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One of liturgical utensils of the Jewish faith is a vessel for scents called a spice tower (Hebrew: bassamim, psumin-byksy) used during Sabbath. This spice tower represents the most common turret type in the shape of a multi-storey synagogue.

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One of liturgical utensils of the Jewish faith is a vessel for scents called a spice tower (Hebrew: bassamim, psumin-byksy) used during Sabbath.
The scent tower was probably created on the territory of Poland. It was made with the technique of intricate filigree typical of earlier scent towers coming from Polish goldsmith workshops. Unfortunately, it has no punch that would enable its precise identification.
This spice tower represents the most common turret type. It has shape of a multi-storey synagogue situated on a square shape base set on four legs in the corners. The core is quadrilateral; at half of its height, there is a round node. The upper part is in the form of a two-storey tower. The first storey is enclosed with four twisted pillars in the corners, tipped with knobs; on one of the walls, there is a small door opened with a key because inside the vessel there is a container. In the upper storey of the tower there is a characteristic element for the works made on Polish Lands —  four divided arcaded windows, as in Polish Romanesque churches (biforium).

Elaborated by the Irena and Mieczysław Mazaraki Museum in Chrzanów, editorial team of Małopolska’s Virtual Museums, © all rights reserved

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What are besamin boxes used for?

What are the origins for the custom of inhaling herb scents at the end of the Sabbath and what does it symbolise?
This is the trace of the times when the Jews made sacrifices in the Temple of Jerusalem. After its final destruction by the Romans (AD 70), the Jews abandoned the sacrificial cult. In the times of the diaspora, they replaced...

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What are the origins for the custom of inhaling herb scents at the end of the Sabbath and what does it symbolise?
This is the trace of the times when the Jews made sacrifices in the Temple of Jerusalem. After its final destruction by the Romans (AD 70), the Jews abandoned the sacrificial cult. In the times of the diaspora, they replaced it with prayer and rituals which referred to its elements. Inhaling scents during Havdalah, a ceremony of the symbolical separation of sacred time (i.e. Sabbath, in the shortened version also other holidays) from ordinary weekdays. It is the trace of the incense offering made in the Temple (along with the food offerings — from animals). The incense can be burnt only in the Temple and only by the priests.
Today, the ritual of inhaling scents can be held both in the synagogue as well as at home. The person conducting the Havdalah ceremony takes a besamin box in his or her right hand and utters the following blessing:
Baruch atah Hashem Elokeinu Melech ha-olam bore minei vesamim
(”Blessed are You, Hashem, our G-d, King of the universe, Who creates species of fragrance”.)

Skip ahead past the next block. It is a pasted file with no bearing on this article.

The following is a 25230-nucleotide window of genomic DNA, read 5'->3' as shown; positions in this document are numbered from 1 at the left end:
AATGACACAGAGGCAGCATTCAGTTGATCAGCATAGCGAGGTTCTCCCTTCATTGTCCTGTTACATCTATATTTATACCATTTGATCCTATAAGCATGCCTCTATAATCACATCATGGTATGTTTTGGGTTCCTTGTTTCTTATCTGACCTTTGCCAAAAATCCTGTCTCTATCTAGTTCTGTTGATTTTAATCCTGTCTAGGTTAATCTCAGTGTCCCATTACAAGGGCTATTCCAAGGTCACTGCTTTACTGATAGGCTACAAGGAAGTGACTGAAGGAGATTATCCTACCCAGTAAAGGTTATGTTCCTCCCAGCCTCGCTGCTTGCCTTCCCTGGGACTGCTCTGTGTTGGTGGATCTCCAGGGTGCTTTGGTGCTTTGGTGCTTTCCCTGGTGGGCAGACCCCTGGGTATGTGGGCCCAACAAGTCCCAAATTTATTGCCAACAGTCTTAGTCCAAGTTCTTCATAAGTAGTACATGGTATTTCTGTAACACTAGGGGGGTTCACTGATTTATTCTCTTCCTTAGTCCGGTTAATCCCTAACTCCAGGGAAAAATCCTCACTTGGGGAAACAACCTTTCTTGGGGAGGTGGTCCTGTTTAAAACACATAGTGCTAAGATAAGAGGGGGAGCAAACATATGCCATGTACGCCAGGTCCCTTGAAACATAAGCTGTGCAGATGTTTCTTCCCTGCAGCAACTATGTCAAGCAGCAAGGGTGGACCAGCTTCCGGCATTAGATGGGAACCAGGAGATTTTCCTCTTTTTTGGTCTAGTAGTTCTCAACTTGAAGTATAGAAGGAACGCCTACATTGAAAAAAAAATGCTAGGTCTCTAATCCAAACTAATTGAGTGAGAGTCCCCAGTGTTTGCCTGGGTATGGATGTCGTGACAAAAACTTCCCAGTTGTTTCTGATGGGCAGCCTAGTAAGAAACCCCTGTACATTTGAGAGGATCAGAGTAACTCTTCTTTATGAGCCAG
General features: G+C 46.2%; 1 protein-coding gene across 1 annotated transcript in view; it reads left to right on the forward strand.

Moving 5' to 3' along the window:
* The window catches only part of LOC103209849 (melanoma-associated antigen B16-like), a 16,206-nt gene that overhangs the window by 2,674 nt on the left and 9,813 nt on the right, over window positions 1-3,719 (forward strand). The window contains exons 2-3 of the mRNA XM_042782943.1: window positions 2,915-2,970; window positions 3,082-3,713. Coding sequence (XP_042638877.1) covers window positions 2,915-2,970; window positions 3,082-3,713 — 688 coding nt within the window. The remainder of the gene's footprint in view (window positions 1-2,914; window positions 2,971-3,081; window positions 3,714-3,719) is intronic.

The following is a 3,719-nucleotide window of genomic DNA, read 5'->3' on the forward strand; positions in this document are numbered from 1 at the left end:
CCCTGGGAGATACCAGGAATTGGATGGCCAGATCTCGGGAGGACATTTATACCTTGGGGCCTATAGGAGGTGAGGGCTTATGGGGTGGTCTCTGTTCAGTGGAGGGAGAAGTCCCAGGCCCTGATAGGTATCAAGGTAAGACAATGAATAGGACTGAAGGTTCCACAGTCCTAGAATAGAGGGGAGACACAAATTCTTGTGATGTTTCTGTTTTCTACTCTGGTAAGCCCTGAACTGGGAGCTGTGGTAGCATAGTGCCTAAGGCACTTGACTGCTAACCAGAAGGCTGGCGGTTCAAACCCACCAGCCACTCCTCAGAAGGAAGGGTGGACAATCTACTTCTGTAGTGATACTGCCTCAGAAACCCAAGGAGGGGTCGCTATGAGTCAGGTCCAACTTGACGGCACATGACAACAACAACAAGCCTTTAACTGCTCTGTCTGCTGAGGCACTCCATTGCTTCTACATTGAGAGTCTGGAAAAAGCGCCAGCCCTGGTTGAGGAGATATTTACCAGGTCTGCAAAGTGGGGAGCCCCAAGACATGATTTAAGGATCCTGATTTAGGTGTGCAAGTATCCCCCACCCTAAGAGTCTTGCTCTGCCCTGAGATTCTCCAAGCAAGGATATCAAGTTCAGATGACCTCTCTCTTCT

Next he or she smells the fragrances and passes them to the others.
According to the tradition, the pleasant aroma is intended to alleviate the sad moment of losing the additional soul, which accompanies each Jew during the Sabbath and leaves them upon its termination. Moreover, it is designed to enhance the inhaling before the hardships of the weekdays to come.

Elaborated by Kinga Kołodziejska (Editorial team of Małopolska’s Virtual Museums),
Licencja Creative Commons

 This work is licensed under a Creative Commons Attribution 3.0 Poland License.

See:
Besamin tower box
Besamin tower box from Vienna
Fish-shaped besamin box
Spice container from Austro-Hungary

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Different forms of besamin boxes

Besamin boxes — also known as censers or scent boxes—can take on various forms; the most common ones, however, are tower-shaped besamin boxes, like the ones belonging to the collection of the Historical Museum of the City of Kraków and the Irena and Mieczysław Mazaraki Museum in Chrzanów presented on our website...

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Besamin boxes—also known as censers or scent boxes — can take on various forms; the most common ones, however, are tower-shaped besamin boxes, like the ones belonging to the collection of the Historical Museum of the City of Kraków and the Irena and Mieczysław Mazaraki Museum in Chrzanów presented on our website.
This is the most popular form of spice boxes, widely known as early as the Middle Ages. Its appearance often imitated local architecture, whereas the symbolical point of reference was the Strong Tower, being the Biblical symbol of God. Besamin boxes were usually made of silver, sometimes of other metals and were often decorated with enamel and precious stones. A widely popular technique was fine filigree, visible also in our two exhibits.

Elaborated by the Editorial team of Małopolska’s Virtual Museums,
Licencja Creative Commons

 This work is licensed under a Creative Commons Attribution 3.0 Poland License.

See:
Besamin tower box
Besamin tower box from Vienna

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Besamin tower box

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